In an attempt to increase awareness Counseling and Psychological Services has organized eating disorder awareness week titled “Mirror, Mirror on the Wall: Rewriting the Fairy Tale.”

Event coordinator Stacey Pearson, a CAPS clinical psychologist, said the week aims to cultivate knowledge of how to cope with eating disorders from different perspectives.

The information discussed this week hopes to benefit students who are victims of the disease as well as friends of the victims.

“This is an opportunity to get the word out,” Pearson said.

“A person who is dealing with a disorder may be more likely to get help if someone is available get them in the treatment,” she added.

Public Health student Danielle Bauer said in the thought process of eating disorders, one”s worth is determined by others.

“Other people”s appreciation of you means more to you than your own opinion of yourself,” Bauer said.

And once on the track to recovery, it can be difficult for someone suffering from the disease to completely eliminate the destructive behaviors, Bauer said.

“It”s easy to slip back into the behavior if you don”t have a strong social backing,” Bauer said.

One way students have created a social backing is through S.P.E.A.K, the Student group Promoting Education Awareness and Knowledge about eating disorders.

Some members are recovering from eating disorders and have opened themselves and told their stories in order to help others.

“It keeps them focused and stay inspired,” Bauer said. “If you break free from it, the last thing you want to do is to see someone suffer. For people who have gained control over the disorder, it helps remind them of where they”ve been and keeps them from going back to the behaviors.”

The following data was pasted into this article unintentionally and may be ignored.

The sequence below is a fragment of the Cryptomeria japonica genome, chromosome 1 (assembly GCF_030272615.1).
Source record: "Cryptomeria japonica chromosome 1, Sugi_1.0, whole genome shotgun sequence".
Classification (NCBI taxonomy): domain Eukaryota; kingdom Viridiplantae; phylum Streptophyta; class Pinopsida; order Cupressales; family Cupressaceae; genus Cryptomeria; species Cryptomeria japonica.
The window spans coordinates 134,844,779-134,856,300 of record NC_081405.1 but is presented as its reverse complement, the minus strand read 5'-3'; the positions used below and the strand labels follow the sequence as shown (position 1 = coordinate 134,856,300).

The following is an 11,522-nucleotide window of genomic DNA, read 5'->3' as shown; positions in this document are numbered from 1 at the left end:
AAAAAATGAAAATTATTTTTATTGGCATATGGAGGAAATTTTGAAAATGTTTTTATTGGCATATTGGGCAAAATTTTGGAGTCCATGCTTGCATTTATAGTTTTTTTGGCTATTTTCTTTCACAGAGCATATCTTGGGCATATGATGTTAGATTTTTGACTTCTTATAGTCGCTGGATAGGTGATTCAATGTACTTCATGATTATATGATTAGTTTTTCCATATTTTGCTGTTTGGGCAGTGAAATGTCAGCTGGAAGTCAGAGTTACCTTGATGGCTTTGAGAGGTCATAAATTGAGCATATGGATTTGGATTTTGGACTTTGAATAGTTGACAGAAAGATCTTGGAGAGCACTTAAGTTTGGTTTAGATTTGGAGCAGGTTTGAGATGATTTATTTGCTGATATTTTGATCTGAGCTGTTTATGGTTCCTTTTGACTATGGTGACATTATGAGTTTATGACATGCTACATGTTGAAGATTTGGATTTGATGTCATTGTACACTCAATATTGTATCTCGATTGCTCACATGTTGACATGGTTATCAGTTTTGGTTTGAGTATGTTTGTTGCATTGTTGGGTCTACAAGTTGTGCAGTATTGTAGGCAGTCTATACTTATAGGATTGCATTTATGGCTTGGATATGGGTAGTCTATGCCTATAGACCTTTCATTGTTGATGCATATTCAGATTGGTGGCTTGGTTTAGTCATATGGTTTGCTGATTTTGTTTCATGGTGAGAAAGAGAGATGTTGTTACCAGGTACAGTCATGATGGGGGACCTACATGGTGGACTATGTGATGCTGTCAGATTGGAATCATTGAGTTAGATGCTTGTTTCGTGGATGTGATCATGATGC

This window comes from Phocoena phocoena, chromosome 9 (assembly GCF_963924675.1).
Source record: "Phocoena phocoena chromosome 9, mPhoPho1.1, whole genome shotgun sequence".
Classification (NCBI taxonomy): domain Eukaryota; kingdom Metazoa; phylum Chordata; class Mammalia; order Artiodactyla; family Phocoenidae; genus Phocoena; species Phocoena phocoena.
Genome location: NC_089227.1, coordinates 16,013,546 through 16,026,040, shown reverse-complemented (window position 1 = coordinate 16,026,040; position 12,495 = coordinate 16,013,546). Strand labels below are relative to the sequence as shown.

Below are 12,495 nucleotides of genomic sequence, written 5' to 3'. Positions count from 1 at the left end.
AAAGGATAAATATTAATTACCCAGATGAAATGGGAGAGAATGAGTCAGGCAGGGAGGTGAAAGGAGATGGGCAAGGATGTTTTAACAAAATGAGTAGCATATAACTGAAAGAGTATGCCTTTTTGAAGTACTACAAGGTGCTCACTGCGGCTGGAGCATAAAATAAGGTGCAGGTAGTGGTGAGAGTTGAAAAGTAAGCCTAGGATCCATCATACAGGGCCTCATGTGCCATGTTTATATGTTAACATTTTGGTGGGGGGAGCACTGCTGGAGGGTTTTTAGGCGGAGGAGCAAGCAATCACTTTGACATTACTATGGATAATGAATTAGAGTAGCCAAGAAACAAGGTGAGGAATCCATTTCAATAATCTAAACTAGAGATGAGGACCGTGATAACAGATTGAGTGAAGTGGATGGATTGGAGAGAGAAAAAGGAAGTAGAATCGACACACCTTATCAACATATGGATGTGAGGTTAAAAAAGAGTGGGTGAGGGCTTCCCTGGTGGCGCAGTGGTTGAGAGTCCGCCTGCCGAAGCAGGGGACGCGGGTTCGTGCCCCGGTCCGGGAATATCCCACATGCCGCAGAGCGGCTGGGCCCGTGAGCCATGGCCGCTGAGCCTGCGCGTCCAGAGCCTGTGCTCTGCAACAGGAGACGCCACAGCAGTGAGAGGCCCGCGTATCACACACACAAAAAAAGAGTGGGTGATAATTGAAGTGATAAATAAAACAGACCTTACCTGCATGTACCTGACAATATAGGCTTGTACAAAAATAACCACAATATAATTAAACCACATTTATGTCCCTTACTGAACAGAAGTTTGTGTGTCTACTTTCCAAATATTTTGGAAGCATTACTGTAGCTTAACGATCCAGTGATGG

The Panhellenic Association is also contributing to the week events by doing passive programming, Pearson said.

This evening students can learn how to approach and help friends with eating disorders at “Help My Friend Has An Eating Disorder,” sponsored by CAPS and the Office of Greek Life.

The event is scheduled to begin at 7:30 p.m. in the Michigan Union”s Kuenzel Room.

The University theatre troupe Mentality will give a dramatic presentation on facilitating discussion among friends.

“We”re concentrating on helping people to learn careful confrontation,” Pearson said.

One sign that a friend may have an eating disorder is obsessive exercising.

LSA sophomore Monika Offerman said her friends intervened once they began to worry about her controlled eating and excessive exercising.

Offerman said her level of guilt about the amount of food she was eating depended on how she worked out.

“I had anorexia and I eventually had exercise addiction at the same time,” Offerman said. “I got up every morning at 6:30 a.m. to work out at the CCRB. Sometimes I would work out more depending on how much I”d ate the night before.”

At the final event of the week at the S.P.E.A.K. Out in East Quad Auditorium, students will have an opportunity to voice their life stories about eating disorders. The first half will be a skit, followed by students sharing poetry, letters and their personal experiences. There will be a brief slideshow, a question and answer session and a panel discussion will follow.

For more information, students can visit the following websites: and

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